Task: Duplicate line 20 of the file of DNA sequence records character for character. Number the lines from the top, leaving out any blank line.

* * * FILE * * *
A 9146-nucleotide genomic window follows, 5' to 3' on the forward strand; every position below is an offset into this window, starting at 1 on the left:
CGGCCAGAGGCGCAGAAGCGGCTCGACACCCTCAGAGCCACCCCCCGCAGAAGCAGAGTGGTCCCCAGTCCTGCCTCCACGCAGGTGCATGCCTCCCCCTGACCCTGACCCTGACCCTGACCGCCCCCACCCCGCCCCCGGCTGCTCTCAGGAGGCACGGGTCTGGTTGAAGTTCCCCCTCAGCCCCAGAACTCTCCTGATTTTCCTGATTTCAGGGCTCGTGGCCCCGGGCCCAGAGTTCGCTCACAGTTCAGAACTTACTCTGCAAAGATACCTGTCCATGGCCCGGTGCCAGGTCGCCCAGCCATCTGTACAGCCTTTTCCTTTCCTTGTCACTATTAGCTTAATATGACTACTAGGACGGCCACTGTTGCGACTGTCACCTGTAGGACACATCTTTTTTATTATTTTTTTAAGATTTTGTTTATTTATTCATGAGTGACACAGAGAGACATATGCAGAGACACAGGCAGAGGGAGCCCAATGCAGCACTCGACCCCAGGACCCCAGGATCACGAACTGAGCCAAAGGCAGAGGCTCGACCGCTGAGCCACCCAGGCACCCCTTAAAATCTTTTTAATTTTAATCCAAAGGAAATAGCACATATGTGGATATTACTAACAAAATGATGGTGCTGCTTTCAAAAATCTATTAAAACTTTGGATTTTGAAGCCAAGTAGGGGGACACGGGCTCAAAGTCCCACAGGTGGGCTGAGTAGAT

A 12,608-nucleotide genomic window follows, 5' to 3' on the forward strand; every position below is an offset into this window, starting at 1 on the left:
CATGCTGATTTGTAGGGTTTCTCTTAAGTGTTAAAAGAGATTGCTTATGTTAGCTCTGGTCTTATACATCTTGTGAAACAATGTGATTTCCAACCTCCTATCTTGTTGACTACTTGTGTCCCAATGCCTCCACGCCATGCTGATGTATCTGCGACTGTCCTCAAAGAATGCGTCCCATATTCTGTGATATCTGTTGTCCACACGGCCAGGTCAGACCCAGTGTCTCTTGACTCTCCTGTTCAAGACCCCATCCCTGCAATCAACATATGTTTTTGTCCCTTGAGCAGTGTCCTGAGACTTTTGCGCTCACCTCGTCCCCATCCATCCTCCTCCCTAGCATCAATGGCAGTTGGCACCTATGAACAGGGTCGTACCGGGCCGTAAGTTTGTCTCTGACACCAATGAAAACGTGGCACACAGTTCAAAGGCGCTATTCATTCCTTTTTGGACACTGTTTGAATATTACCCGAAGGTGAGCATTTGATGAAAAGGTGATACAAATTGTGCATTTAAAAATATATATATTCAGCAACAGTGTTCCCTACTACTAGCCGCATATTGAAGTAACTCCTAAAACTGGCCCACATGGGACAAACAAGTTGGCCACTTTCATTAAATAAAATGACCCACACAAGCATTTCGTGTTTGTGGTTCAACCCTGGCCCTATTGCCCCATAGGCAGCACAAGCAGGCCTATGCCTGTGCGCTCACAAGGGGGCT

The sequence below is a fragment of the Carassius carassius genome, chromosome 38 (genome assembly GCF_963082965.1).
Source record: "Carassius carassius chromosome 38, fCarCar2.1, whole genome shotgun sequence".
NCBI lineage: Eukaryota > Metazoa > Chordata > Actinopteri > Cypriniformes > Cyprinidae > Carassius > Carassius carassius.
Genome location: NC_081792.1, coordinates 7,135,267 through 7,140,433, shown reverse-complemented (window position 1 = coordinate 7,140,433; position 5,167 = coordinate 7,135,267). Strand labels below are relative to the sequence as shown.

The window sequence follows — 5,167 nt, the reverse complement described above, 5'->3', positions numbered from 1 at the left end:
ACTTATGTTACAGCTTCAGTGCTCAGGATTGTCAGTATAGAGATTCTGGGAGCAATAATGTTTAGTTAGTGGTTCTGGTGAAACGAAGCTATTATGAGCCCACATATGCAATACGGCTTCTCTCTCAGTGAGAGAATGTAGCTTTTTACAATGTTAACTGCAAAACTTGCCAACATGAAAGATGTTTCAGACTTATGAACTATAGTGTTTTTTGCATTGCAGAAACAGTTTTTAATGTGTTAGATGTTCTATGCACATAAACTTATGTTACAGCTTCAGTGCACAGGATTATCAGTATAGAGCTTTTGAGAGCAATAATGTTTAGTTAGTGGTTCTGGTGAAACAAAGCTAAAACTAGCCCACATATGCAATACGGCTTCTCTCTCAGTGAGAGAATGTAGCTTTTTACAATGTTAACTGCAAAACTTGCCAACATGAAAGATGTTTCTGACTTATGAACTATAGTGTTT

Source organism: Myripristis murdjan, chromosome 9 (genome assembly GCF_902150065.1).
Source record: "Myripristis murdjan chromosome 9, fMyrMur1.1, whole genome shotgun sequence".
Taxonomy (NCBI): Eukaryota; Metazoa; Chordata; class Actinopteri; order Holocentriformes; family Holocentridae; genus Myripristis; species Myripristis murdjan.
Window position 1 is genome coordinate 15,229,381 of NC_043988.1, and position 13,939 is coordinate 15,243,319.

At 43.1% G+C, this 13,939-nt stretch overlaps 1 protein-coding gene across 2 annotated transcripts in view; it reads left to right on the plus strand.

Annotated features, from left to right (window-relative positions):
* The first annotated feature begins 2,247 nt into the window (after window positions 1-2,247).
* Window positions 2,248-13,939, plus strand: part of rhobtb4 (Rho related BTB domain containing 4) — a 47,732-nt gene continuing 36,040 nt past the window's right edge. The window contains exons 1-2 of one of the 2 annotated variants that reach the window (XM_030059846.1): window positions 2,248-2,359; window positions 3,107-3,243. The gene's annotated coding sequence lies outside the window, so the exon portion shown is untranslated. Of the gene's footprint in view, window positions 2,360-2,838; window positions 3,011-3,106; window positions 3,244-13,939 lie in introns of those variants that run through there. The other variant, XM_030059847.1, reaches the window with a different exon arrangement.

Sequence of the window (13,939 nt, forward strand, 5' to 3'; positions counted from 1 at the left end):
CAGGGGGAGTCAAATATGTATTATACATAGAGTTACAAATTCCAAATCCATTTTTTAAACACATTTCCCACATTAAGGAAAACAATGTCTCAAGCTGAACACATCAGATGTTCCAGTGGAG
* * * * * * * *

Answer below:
CAGGGGGAGTCAAATATGTATTATACATAGAGTTACAAATTCCAAATCCATTTTTTAAACACATTTCCCACATTAAGGAAAACAATGTCTCAAGCTGAACACATCAGATGTTCCAGTGGAG